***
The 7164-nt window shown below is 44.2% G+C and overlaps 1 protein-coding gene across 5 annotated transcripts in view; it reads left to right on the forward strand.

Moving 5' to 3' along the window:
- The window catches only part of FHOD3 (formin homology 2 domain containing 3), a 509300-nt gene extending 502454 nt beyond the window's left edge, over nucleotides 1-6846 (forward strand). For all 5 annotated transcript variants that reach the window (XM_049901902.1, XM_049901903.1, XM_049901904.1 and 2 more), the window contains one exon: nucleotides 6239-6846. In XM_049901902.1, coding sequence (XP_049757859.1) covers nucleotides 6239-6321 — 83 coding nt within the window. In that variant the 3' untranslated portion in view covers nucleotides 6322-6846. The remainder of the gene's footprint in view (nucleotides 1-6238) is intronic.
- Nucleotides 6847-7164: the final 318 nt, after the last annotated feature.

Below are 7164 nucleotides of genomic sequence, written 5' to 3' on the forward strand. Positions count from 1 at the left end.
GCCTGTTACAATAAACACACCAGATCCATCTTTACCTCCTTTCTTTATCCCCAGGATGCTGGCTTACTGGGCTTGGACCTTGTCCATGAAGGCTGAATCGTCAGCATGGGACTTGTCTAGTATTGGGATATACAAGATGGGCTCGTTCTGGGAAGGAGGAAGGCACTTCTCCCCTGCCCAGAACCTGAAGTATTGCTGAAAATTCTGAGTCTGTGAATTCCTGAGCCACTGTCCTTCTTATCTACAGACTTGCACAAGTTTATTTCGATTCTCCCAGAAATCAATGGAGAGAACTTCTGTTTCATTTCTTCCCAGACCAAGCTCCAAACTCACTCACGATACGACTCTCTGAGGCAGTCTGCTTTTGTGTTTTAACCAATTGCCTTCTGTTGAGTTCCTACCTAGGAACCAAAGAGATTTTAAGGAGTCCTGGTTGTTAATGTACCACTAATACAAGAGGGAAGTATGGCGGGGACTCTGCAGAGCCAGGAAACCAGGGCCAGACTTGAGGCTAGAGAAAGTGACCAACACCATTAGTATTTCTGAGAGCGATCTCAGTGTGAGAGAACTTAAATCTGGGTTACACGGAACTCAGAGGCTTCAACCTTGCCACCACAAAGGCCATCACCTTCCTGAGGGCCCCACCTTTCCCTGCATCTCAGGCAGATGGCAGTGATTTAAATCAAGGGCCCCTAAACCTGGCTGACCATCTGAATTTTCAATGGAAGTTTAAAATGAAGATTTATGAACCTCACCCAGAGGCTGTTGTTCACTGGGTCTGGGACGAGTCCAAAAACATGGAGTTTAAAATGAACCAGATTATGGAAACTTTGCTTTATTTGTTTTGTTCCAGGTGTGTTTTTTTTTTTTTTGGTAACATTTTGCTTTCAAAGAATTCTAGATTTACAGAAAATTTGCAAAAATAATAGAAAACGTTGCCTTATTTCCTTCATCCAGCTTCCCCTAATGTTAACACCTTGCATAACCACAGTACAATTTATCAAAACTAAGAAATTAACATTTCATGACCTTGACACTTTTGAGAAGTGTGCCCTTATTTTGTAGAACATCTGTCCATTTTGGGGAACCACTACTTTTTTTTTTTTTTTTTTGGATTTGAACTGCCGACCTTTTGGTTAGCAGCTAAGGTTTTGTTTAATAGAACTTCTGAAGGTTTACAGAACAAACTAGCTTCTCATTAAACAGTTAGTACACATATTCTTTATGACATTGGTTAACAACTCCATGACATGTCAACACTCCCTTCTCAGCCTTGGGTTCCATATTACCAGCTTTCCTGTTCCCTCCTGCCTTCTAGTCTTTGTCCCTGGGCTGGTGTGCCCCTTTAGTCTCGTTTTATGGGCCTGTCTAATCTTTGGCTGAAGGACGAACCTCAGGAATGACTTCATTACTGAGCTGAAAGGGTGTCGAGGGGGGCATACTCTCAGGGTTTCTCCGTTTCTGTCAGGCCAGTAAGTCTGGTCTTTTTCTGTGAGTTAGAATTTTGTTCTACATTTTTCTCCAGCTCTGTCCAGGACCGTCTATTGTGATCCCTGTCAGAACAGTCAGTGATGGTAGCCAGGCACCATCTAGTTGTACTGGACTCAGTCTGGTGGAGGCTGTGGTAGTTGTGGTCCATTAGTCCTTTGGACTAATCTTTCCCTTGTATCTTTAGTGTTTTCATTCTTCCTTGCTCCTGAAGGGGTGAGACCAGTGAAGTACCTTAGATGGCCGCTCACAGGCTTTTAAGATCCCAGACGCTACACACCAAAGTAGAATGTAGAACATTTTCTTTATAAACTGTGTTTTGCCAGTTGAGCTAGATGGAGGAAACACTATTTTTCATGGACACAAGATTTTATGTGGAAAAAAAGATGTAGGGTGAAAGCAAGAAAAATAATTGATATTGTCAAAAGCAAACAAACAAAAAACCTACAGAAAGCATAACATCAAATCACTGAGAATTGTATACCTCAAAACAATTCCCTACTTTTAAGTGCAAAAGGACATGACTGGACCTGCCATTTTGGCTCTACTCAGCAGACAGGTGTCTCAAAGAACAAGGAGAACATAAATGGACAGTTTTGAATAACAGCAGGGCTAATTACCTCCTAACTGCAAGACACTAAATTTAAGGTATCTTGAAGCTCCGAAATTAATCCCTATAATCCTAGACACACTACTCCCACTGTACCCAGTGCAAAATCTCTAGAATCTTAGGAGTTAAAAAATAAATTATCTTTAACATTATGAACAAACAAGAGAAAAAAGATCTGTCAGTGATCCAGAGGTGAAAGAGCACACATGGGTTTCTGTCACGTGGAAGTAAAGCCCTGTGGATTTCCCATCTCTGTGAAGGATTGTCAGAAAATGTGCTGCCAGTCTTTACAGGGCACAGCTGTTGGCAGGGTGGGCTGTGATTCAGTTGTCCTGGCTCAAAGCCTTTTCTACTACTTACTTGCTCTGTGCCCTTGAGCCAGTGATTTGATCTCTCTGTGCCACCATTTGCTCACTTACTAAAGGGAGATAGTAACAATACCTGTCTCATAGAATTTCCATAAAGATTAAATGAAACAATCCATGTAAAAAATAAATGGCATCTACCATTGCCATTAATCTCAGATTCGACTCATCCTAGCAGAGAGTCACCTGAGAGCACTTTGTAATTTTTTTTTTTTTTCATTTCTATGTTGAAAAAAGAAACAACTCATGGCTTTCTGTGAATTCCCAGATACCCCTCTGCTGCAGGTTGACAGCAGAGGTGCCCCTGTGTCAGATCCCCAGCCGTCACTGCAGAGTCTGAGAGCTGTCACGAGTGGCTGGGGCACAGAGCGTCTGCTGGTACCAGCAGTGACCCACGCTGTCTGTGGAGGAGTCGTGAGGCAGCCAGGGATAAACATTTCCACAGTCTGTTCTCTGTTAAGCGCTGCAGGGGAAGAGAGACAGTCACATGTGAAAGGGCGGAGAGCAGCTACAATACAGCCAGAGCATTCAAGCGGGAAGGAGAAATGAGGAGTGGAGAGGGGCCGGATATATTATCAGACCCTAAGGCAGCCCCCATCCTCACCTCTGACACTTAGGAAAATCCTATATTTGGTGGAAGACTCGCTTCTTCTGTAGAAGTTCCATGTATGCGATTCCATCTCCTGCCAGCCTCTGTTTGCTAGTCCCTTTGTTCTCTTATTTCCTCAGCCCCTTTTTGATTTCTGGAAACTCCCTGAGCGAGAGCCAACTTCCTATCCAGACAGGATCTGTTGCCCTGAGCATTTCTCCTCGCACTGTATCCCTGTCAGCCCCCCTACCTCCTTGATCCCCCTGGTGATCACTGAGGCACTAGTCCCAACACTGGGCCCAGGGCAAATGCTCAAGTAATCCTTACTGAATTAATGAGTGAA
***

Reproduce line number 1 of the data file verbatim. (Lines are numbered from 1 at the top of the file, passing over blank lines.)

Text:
The 7164-nt window shown below is 44.2% G+C and overlaps 1 protein-coding gene across 5 annotated transcripts in view; it reads left to right on the forward strand.